Christmastime 1994

Dear Friends, Romans, and Country Bumpkins,

The Cratons send tidings of Republican joy on this, another holiday under the Clinton administration.

What a year this has been for our hapless heroes! They all knew they were in for trouble the way the year began over at the Tucker place. In addition to the standard fireworks display that the county puts on out behind the Tuckers’ barn each New Year (three dozen Black Cats, a couple Roman candles, and a few rounds of mortar fire), old Harold Simms decided to spice things up with a nifty device he’d made to attach to the exhaust of his '53 Studebaker. We surmise it might have gone well had Jake Williams’ mule not been spooked at the last minute and charged the fireworks arena. The resulting fracas cost the Tuckers most of their barn, the toolshed, and the roof of their chicken coop. They were able to recover nearly all their losses from the sale of buffalo wings the following week, but it did put a damper on the evening at the time.

Dr. Debbie has survived her first year of political life with reasonable aplomb, having thwarted several assassination attempts while serving on the local school board. Fate played against her on May 10, howevere, as the eclipse forced her to drive her little red car (otherwise known as her Firstborn) into a parking sign. No one was injured, but the driver’s door was effectively circumcized. She was able to vent some of the year’s frustrations this summer when she became commandant of Stalag Summer Camp for a week. She seemed to have enjoyed herself, though several campers are reported to have told her sons that they now understand why she’s called the “Mom of Terror” at home.

Benjamin is nearly 11 and still amuses himself by trying out various electrical circuits on his brothers. At one point his parents were considering a military career for him since he recently gave up pacificism in favor of defending his siblings against a neighbor boy four time his weight. (He reasons that damage inflicted by any outside source might contaminate his own research on his kinsmen.) Ben, however, following in his father’s footsteps, has embarked instead on a musical career, having taken up the viola in the school orchestra. The cat’s opinions notwithstanding, his family is pleasesd with his choice of the viola over percussion, though Ben is a bit flummoxed trying to figure a way to incorporate viola technique into the rap genre.

Eight-year-old Jonathan’s life has taken on new meaning since he acquired three pet turtles this summer. Not only has he learned a great deal about responsibility and how to develop some elemental parenting skills from his caring for the turtles, he also has taken great interest in watching them mate repeatedly throughout the season. He is always quite glad to share this information with the girls at church — we haven’t inquired yet about the kids at school, but so far his parents haven’t been called in for any conferences.

Little Stephen has given up piano for whining and has become very accomplished at it. He is also developing a growing interest in cooking and may someday become a chef de cuisine. His parents hope so, anyway, considering that they can never prepare anything to his liking. He and his middle brother had a serious falling out recently, though, over whether he should experiment with a new recipe he found for turtle soup.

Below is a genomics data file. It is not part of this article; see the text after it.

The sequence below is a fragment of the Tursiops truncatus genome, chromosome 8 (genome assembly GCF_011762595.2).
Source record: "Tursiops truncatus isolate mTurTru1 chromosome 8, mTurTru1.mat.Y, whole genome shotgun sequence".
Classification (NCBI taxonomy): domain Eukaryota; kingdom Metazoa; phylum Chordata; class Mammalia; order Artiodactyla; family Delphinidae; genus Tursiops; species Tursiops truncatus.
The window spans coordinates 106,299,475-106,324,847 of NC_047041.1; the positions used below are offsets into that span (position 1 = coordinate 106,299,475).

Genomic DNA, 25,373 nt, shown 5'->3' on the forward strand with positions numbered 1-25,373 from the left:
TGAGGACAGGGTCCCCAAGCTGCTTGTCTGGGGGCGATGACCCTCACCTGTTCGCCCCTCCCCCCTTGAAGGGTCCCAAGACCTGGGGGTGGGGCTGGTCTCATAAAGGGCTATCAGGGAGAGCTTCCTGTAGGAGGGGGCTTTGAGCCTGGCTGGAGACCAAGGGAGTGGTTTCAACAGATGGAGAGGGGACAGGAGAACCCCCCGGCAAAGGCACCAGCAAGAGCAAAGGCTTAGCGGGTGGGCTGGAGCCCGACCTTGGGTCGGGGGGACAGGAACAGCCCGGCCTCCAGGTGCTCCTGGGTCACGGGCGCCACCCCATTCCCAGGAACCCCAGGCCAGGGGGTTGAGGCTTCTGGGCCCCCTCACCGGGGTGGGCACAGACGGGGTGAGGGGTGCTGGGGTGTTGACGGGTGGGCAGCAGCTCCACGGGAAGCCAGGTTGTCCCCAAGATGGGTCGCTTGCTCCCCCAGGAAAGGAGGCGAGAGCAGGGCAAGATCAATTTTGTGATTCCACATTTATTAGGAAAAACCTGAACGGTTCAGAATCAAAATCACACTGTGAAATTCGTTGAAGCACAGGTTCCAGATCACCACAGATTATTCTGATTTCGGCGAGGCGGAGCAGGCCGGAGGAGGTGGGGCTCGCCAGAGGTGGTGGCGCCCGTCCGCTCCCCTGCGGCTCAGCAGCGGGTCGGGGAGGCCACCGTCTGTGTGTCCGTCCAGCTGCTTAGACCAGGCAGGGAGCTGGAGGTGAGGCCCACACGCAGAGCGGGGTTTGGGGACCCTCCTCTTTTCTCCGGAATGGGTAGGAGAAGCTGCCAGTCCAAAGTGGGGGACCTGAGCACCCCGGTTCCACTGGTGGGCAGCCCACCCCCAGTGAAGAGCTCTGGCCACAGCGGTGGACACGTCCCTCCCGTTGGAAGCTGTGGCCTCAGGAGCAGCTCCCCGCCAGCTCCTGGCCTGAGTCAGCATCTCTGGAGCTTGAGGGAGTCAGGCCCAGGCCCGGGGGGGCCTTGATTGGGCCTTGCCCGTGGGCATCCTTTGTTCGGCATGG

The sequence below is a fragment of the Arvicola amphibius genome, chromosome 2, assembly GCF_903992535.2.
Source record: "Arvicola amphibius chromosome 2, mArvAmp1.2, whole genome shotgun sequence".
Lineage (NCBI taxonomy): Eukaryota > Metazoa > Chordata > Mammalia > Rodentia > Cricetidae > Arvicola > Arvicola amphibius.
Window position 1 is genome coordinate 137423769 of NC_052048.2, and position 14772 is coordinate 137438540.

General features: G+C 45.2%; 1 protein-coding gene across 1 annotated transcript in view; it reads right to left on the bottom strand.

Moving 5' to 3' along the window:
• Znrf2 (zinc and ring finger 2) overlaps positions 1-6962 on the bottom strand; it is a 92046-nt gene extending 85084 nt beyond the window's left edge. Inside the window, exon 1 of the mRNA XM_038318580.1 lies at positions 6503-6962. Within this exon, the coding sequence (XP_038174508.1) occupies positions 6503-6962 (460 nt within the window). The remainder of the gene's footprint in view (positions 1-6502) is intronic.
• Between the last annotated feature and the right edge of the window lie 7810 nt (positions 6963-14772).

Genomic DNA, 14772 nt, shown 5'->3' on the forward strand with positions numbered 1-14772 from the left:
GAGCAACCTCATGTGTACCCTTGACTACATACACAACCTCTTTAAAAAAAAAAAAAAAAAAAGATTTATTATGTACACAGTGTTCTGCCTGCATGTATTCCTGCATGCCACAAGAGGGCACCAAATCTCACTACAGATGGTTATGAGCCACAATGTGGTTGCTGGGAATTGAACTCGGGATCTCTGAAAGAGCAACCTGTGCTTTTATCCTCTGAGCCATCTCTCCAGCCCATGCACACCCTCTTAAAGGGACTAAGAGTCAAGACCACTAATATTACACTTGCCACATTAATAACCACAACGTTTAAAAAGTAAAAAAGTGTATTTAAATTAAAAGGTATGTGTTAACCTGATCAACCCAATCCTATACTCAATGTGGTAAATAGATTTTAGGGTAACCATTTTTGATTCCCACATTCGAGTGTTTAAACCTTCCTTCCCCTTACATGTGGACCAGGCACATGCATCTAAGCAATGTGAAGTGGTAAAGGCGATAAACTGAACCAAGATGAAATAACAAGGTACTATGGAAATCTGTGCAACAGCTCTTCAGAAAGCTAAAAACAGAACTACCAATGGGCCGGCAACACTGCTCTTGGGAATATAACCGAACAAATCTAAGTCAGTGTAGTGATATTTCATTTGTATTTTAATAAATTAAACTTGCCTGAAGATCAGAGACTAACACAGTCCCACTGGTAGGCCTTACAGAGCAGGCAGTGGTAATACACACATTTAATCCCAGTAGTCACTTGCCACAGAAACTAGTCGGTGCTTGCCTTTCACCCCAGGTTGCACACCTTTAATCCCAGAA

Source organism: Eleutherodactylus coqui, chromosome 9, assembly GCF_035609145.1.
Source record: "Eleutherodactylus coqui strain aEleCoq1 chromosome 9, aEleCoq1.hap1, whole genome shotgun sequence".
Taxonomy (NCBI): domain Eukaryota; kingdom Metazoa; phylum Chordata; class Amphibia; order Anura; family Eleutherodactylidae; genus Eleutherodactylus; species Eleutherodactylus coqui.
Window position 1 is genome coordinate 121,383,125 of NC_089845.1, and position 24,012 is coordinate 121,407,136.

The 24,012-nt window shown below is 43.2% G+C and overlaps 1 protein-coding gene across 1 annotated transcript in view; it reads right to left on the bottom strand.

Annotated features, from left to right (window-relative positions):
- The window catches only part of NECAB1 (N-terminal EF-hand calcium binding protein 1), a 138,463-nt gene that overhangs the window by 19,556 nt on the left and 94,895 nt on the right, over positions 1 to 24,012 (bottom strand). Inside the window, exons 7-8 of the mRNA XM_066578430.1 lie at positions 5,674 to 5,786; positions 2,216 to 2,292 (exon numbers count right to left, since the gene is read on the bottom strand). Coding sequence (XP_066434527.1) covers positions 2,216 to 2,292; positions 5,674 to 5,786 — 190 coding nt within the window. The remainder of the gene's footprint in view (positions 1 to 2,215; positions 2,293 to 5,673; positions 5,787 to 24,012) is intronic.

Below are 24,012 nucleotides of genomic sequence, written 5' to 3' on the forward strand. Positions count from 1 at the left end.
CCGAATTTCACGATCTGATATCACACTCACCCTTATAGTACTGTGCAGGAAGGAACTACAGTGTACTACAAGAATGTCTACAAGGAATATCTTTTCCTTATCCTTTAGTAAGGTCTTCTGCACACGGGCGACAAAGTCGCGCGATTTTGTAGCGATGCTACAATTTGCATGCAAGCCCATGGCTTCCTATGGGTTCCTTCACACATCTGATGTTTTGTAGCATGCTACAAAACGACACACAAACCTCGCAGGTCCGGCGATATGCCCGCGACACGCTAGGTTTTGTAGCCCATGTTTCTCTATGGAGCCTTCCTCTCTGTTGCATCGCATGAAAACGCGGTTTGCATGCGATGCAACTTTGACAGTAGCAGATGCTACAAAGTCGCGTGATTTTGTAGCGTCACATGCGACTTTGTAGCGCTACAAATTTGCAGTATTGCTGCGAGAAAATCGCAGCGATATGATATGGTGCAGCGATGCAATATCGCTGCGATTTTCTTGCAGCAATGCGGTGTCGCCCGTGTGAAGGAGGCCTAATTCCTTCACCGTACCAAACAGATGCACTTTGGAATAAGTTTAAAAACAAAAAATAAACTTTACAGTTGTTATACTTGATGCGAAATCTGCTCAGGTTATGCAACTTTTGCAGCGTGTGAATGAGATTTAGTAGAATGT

Papa John’s year has had its highs and lows, sometimes concurrently — as witnessed last March on a trip with the family to Disneyworld. Since John isn’t particularly prone to motion sickness, he was unaffected by the rather buoyant flight enjoyed on this excursion, but those around him seemed resentful of this and decided to use him as target pracrice during the plane’s (and their) sundry upheavals. John has long maintained that most people vomit out of spite, and this episode only served to confirm his suspicion. He did not give up airline travel as a result, however, and escaped the country’s blithering July heat this year by going to the International Congress of Audiology in Canada. There he became friends with a delegate from Russia, and the two of theme shared several evenings at local bistros reminiscing about their good old days with the KGB. Since he returned to the States he has been plagued with a good deal of stress, what with first the baseball strike and now the hockey lockout. He fears that soon the labor dispute between the players and owners of the North American Curling League will interrupt that season as well and put and end to all real meaningful existence.

The Cratons have imported another daughter this year, this one from Japan. (Word had already spread throughout most of the European continent that this was one family to avoid.) Ryoko Nejime, vintage 1977, hails from Fukuoka City, Japan, and has tolerated the Craton household rather well so far, feeling that for once a limited knowledge of English may actually be to her advantage. Her American brothers like her very much, except for the terrible example they feel she sets vis-a-vis study habits, since she actually spends up to four hours each evening doing the “H” words. (That’s homework, for you Missouri readers.)

But between all the children, two practices, two cats, three turtles, and a bookstore, most of the Cratons still find time to think of their old friends (and a few of their younger ones as well), and they wish them a joyful holiday and prosperous (and capital-gains-tax-indexed-to-inflation) New Year!

John, Debbie, Ben, Jon, Stephen, Ryoko, Dixie, Miss Marple, Shelby, Shelley, Hissy,
and any other residents, known or unknown, residing with the Craton household





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